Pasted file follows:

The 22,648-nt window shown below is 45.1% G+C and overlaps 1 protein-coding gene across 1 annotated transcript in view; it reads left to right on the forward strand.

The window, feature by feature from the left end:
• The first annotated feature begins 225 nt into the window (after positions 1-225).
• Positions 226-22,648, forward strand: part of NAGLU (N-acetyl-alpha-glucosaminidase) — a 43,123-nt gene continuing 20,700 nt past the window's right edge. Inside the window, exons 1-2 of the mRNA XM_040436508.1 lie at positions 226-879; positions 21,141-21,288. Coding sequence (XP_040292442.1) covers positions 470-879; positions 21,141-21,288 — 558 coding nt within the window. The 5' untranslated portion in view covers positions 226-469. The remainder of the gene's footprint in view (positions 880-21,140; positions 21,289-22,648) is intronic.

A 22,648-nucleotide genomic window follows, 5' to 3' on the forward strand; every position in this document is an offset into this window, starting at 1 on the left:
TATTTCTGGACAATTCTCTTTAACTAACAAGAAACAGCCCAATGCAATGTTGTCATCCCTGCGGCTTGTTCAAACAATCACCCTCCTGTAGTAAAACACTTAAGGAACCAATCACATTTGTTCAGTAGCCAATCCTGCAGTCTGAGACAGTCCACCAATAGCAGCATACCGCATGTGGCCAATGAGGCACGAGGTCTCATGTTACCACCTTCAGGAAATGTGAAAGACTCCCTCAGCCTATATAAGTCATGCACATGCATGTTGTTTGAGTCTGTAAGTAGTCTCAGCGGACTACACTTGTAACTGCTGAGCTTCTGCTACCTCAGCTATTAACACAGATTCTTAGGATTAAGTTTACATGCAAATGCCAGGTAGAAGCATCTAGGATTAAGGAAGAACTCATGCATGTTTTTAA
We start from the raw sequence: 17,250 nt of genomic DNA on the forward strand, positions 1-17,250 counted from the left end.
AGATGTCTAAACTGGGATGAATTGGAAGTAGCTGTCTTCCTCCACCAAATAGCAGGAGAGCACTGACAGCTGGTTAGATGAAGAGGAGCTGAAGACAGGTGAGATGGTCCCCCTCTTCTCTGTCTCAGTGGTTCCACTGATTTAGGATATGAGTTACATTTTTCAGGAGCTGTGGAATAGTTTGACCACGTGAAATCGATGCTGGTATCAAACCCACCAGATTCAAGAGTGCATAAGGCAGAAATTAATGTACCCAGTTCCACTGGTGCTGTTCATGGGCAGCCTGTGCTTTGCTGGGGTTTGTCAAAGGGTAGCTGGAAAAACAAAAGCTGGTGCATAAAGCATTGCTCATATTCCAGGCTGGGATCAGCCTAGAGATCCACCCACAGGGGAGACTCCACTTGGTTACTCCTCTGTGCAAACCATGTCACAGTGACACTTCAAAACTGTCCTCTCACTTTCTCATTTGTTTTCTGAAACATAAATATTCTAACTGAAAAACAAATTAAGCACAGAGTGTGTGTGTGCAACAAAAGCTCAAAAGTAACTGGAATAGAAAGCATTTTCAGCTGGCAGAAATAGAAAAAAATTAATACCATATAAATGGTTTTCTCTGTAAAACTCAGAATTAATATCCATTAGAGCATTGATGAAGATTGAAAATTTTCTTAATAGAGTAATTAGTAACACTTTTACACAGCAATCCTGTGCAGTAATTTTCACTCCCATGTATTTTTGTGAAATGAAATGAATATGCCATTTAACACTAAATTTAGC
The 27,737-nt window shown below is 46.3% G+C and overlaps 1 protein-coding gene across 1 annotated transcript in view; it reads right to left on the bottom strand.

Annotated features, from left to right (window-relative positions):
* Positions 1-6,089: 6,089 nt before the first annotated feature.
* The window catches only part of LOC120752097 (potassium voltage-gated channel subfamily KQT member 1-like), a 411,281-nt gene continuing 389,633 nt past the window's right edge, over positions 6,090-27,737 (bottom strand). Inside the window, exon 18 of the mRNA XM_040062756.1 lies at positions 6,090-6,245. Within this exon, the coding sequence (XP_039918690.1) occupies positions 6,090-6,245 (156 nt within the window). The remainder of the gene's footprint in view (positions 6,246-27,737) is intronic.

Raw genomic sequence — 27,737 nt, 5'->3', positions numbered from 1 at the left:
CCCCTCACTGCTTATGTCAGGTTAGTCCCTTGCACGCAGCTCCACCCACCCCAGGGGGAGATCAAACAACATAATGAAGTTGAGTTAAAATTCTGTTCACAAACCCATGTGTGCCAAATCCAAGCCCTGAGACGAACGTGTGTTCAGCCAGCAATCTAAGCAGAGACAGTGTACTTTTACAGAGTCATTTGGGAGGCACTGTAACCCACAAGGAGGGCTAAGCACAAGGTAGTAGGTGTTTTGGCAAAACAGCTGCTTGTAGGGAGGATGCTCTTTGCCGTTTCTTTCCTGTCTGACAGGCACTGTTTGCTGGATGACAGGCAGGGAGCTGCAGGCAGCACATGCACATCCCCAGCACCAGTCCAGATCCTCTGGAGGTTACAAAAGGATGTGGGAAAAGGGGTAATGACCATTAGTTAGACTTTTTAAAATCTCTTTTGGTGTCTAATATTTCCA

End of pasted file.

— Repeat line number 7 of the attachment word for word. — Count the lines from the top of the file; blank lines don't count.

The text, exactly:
We start from the raw sequence: 17,250 nt of genomic DNA on the forward strand, positions 1-17,250 counted from the left end.